2011-12-21_14-08-11_426

 

I was sure the shock and disappointment crossed my face visibly as Rita shared her news.  Her eyes were were puffy and red as she shared the story of her summer romance. Five different pregnancy tests and a doctor had confirmed her pregnancy suspicions,  as we sat together just two weeks before she was to leave for college. Rita had a free ride to the school of her choice.  She was bright and future focused. One ill thought out decision would alter her life forever. I wanted to have just the, “right thing to say,” as I could see she needed someone to  tell her it was all going to “be fine.”

I wish I could say I have perfected knowing all the answers to these tough situations.  I still struggle,  do you?

How do we react?

1.  Reality check:

There are students who make life altering choices.   At least Rita came to me for help and guidance.  This choice was not the direct result of something we did or did not do. We might have preached the most awesome sermon series or mentored her 7 days a week. Yes, we need to do these things.  It is up to us individually to decide whether or not to listen and follow Christ. If this is a student that you are really close to or have been mentoring, the sense of loss for the student can be great.  We may need to even grieve our own “hopes” for our students in PRIVATE.  This is normal. HOWEVER, do not put this pressure on the “Rita,” involved.  This is about them now, not us. Remember that the Lord can and will work in their lives. The Lord is not “done” with Rita at 16.

2.  Pray:

The greatest hurt came for me when a student who I had been discipling decided to run away and never look back.  There are times when our youth get off track and unlike Rita DON’T allow us to walk it out with them.  In these cases all we have is prayer.  Keep putting them in front of the Lord.  Allow Him to never stop interceding on their behalf.

3.  Love, Love, Love:

The hardest element in this story is Rrita just needed my love.  I am not saying we ignore the issue at hand, but let’s not forget what 1 Peter 4:8 tells us, “Most important of all, continue to show deep love for each other, for love covers a multitude of sin.” Love these kids, show them that Christ loves them. They need us to be that light to them right now. Again, they need to know- Rita needs to know- Jesus has not given up on her.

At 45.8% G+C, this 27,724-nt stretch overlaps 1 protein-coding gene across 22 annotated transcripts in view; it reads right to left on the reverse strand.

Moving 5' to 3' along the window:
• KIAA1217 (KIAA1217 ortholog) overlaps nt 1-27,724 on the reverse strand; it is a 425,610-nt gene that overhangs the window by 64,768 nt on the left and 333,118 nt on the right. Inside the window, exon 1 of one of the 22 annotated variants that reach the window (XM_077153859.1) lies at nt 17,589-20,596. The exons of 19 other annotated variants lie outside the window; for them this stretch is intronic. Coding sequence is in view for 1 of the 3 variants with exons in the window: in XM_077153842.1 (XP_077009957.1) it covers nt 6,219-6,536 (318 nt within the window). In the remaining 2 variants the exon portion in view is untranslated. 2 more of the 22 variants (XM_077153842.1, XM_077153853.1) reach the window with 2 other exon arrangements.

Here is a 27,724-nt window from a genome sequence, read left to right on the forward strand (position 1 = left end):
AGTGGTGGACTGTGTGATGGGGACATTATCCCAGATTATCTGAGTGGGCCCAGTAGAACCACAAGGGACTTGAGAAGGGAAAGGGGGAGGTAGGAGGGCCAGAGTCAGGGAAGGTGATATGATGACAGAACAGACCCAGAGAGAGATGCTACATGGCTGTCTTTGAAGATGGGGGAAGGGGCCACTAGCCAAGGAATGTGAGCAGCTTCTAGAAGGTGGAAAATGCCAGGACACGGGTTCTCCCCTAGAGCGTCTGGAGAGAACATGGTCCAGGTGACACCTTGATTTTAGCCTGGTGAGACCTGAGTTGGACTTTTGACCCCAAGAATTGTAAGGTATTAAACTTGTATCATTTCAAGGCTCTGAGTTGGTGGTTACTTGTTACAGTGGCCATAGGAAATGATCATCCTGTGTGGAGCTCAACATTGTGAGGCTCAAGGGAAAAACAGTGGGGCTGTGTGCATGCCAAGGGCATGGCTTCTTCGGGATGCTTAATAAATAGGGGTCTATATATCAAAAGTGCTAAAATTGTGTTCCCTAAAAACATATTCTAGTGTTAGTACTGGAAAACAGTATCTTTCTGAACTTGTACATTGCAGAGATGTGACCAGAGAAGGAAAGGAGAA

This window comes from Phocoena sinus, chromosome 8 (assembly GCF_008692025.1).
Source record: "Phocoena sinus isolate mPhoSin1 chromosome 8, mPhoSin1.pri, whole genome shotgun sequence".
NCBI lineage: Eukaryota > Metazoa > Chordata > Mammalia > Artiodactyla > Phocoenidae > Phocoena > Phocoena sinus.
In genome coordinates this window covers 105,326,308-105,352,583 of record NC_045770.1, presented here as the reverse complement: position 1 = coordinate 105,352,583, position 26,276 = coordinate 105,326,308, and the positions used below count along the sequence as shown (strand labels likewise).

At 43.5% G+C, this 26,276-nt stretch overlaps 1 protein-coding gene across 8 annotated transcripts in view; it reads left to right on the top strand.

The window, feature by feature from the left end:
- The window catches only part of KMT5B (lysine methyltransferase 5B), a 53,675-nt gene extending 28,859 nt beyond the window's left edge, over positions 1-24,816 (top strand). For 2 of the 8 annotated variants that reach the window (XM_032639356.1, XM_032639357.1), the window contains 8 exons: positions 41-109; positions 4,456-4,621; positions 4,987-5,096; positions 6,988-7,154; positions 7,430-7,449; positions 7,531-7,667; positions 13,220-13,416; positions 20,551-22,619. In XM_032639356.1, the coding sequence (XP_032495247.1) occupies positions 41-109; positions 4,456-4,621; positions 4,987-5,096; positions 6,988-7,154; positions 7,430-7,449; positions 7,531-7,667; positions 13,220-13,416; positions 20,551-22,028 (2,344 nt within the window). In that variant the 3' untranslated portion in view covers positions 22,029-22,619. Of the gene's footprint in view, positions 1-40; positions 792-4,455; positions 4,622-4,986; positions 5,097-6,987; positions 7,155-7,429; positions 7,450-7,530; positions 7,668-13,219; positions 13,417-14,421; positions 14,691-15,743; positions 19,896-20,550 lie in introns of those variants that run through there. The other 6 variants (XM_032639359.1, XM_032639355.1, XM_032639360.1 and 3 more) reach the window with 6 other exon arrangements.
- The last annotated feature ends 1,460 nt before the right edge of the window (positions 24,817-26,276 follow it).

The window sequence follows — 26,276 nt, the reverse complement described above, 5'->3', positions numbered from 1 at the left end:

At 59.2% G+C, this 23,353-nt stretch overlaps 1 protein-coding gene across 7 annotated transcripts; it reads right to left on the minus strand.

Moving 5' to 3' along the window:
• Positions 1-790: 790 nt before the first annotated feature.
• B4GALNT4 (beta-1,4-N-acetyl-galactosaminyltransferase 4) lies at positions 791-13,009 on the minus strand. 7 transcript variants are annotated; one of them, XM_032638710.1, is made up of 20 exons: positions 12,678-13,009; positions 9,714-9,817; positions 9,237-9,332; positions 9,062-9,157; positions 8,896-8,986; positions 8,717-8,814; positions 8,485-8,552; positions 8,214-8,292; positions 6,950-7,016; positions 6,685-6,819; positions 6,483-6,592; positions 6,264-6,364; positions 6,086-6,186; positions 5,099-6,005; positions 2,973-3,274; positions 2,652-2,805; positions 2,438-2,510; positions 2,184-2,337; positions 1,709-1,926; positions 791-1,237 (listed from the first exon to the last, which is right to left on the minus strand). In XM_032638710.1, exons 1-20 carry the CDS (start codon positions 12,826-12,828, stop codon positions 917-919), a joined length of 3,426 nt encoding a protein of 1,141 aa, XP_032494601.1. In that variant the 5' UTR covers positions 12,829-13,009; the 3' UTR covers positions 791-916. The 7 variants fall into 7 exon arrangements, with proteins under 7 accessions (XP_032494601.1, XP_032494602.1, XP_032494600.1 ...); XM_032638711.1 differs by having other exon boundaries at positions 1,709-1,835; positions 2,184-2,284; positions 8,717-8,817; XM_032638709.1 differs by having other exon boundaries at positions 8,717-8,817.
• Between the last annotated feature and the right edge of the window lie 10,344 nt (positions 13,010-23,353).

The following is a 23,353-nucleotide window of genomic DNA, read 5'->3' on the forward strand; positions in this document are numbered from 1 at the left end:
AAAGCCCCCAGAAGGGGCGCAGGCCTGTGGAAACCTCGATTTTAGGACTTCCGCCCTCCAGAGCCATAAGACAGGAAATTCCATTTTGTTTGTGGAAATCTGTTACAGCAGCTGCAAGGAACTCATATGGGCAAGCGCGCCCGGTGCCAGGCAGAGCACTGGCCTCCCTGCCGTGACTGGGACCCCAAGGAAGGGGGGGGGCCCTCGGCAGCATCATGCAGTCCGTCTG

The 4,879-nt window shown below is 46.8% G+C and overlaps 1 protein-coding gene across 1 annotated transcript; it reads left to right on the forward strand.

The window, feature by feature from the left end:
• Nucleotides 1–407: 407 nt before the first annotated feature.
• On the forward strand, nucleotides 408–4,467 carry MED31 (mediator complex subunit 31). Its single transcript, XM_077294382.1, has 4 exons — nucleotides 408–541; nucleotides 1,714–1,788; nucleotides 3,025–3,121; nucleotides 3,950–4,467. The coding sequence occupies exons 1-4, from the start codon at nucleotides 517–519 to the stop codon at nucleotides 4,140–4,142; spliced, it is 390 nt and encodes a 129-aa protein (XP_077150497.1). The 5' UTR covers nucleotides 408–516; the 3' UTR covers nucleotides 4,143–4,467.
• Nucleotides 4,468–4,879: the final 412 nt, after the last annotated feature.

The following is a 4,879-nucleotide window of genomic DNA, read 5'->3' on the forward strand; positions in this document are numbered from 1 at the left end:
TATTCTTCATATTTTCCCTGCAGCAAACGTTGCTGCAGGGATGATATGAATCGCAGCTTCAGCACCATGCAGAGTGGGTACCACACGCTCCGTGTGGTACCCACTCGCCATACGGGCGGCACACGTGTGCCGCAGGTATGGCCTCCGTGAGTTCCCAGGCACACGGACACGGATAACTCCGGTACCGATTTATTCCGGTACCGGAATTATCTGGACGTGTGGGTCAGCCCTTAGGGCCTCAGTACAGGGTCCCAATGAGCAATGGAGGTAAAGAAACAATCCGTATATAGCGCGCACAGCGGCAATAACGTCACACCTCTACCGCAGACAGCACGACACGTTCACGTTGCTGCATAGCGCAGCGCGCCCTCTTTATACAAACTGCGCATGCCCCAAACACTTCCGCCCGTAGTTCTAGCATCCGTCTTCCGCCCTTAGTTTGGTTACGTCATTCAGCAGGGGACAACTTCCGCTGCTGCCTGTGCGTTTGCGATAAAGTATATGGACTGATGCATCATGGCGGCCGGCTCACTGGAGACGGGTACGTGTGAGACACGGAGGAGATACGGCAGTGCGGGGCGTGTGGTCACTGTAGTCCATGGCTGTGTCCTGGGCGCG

4. First Responders:

If we are the “first one” she tells what is going on we can’t keep it a secret. The parents must know.  We may offer to go with the youth to tell the family, but ultimately they are the ones that need to step in and help here. It is not our job to “judge” what the parent will or won’t do well in this situation.

 5. Ask For Help:

We aren’t called to “deflect,” responsibility with our youth, however,  we don’t always have the answers. There may need to be professionals,  other church members,  or leaders we reach out to assist with situations.  They may give us advice, or come in to provide a role we can’t with the youth.

These steps help us to remember that this life belongs to Jesus. No one is a “lost cause,” here. The Lord wants to redeem those he loves. Sometimes each of us get caught in our selfishness and forget to allow him to have control. However, as we tenderly extend the hand of our Lord, three lives will be changed… forever.

How do you reach out to students in these “wrong” life choices?